Bank Robbery

18 U.S.C. § 2113 - Bank Robbery and Incidental Crimes

Federal bank robbery is defined under 18 U.S.C. 2113 as part of a comprehensive law expanded to include other theft crimes. Under this statute, federal bank robbery is generally described as taking or attempted taking by force any property or money belonging to any bank or credit union.

18 U.S.C. 2113 also covers the robbery of an armored truck or bank messenger, a night depository, and an automatic teller machine (ATM).

18 U.S.C. § 2113 - Bank Robbery and Incidental Crimes
Bank robbery is generally defined as taking any money or property from a bank by the use of force.

Further, this law covers a scenario when a perpetrator enters, or attempts to enter, a financial institution intending to commit a felony that affects the institution violating any United States law. 

18 U.S.C. 2113 says, ”(a) Whoever, by force and violence, or by intimidation, takes, or attempts to take, from the person or presence of another, or obtains or attempts to obtain by extortion any property or money or any other thing of value belonging to, or in the care, custody, control, management, or possession of, any bank, credit union, or any savings and loan association; or

Whoever enters or attempts to enter any bank, credit union, savings and loan association, or building used in whole or part…. with intent to commit any felony… and in violation of any statute of the United States, or any larceny….”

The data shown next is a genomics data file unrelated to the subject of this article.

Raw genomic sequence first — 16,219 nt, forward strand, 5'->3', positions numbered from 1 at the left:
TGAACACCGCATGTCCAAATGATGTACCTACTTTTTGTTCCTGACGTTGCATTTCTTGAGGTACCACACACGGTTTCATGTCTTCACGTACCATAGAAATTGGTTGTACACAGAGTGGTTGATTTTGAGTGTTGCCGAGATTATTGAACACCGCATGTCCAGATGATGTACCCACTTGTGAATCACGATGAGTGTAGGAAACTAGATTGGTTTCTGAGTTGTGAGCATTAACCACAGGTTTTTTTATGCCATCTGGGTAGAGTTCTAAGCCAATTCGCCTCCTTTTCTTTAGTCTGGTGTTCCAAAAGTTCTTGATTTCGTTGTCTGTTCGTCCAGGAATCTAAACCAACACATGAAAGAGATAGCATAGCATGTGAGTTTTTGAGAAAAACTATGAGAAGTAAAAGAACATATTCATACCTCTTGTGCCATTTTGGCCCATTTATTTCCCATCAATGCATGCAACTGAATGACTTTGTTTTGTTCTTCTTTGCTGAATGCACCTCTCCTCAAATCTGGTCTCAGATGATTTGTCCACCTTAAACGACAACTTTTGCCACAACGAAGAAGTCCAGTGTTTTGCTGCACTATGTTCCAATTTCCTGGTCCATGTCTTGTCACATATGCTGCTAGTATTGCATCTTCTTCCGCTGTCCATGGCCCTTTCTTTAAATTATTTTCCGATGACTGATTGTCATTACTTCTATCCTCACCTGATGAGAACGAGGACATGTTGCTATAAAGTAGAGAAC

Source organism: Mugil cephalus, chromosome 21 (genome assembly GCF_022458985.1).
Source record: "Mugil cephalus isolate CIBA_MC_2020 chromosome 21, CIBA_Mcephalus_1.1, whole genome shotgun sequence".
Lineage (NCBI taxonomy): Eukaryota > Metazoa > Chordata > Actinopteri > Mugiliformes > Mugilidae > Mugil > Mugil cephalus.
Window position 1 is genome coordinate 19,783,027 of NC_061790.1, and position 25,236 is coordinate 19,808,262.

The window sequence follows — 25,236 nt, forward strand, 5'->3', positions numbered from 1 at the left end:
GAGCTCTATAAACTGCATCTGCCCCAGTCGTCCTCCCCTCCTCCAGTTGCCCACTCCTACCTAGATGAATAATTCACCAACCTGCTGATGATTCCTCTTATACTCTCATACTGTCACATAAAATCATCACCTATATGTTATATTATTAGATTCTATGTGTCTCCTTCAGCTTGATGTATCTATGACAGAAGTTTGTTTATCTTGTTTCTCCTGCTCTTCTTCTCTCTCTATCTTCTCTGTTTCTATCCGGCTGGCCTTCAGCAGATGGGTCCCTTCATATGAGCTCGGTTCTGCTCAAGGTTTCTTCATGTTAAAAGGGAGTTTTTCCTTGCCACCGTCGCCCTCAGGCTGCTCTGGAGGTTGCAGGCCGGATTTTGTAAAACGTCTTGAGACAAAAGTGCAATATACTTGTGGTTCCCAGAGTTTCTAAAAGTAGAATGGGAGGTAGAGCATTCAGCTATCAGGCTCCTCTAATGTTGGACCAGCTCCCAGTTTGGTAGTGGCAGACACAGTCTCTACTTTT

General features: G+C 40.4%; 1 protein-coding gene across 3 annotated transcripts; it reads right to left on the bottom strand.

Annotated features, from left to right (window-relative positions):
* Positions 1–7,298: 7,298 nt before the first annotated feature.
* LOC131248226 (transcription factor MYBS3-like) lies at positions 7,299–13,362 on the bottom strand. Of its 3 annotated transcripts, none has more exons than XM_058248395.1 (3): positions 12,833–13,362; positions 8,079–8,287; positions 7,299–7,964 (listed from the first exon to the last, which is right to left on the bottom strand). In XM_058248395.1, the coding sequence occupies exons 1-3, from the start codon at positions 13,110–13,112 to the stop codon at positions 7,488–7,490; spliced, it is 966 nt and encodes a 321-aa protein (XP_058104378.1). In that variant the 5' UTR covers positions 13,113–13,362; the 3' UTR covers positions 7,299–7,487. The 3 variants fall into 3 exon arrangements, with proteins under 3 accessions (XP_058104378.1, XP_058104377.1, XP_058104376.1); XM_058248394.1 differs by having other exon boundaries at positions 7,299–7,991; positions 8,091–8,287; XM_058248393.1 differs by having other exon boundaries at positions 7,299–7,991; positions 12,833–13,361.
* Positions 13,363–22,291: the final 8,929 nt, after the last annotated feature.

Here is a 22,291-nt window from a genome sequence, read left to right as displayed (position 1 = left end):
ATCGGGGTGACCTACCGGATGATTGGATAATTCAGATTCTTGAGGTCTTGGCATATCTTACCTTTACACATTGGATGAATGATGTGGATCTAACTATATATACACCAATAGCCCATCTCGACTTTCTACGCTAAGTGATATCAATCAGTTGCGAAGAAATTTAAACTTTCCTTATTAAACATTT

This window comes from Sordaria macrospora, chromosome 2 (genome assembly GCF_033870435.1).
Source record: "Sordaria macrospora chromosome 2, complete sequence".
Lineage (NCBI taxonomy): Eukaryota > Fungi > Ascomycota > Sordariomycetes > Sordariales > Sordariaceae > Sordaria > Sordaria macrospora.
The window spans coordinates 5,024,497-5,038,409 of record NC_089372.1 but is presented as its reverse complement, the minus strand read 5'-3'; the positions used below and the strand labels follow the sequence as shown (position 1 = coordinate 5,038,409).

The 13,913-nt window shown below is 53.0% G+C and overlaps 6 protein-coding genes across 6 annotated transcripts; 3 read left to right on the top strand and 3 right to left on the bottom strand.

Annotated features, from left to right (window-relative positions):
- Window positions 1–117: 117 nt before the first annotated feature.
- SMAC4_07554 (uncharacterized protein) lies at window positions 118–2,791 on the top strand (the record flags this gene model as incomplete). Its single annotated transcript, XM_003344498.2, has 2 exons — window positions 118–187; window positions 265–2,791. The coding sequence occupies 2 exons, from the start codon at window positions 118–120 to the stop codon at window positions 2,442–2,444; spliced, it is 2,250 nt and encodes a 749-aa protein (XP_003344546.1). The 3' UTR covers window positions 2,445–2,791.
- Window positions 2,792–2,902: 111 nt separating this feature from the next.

(b) Whoever takes and carries away, with intent to steal or purloin, any property or money or any other thing of value exceeding $1,000 belonging to, or in the care, custody, control, management, or possession of any bank, credit union, or any savings and loan association, shall be….”

As noted, this statute covers a broader scope of felony conduct when a bank is a victim.  Let's review this federal law further below.

What Are the Lesser Included Offenses?

18 U.S.C. 2113 also covers the lesser-included offense of taking away money or valuables within a bank but without the force or fear element typically found in a traditional federal bank robbery.

This lesser-included offense carries up to one year in federal prison and applies to any perpetrator that does the following:

  • Receives,
  • Possesses,
  • Conceals, or
  • Disposes of stolen property that was taken from the bank.

For example, suppose a perpetrator informs a teller they have a gun and to give them the money, which is done without any resistance.

Lesser Included Offenses for Bank Robbery
Lesser-includes offenses include receiving, possessing, or concealing stolen property from a bank.

This is an example of a traditional federal bank robbery and carries a sentence of up to 20 years in the Federal Bureau of Prisons.

Suppose a perpetrator approaches a teller and notices they are distracted with other work. So, they reach over the counter, grab a stack of money, and leave the bank.

In this example, the perpetrator could still face charges under 18 U.S.C. 2113 federal bank robbery.

However, the penalties for a lesser-included offense carry only up to one year in prison because no force or fear was used to steal the money.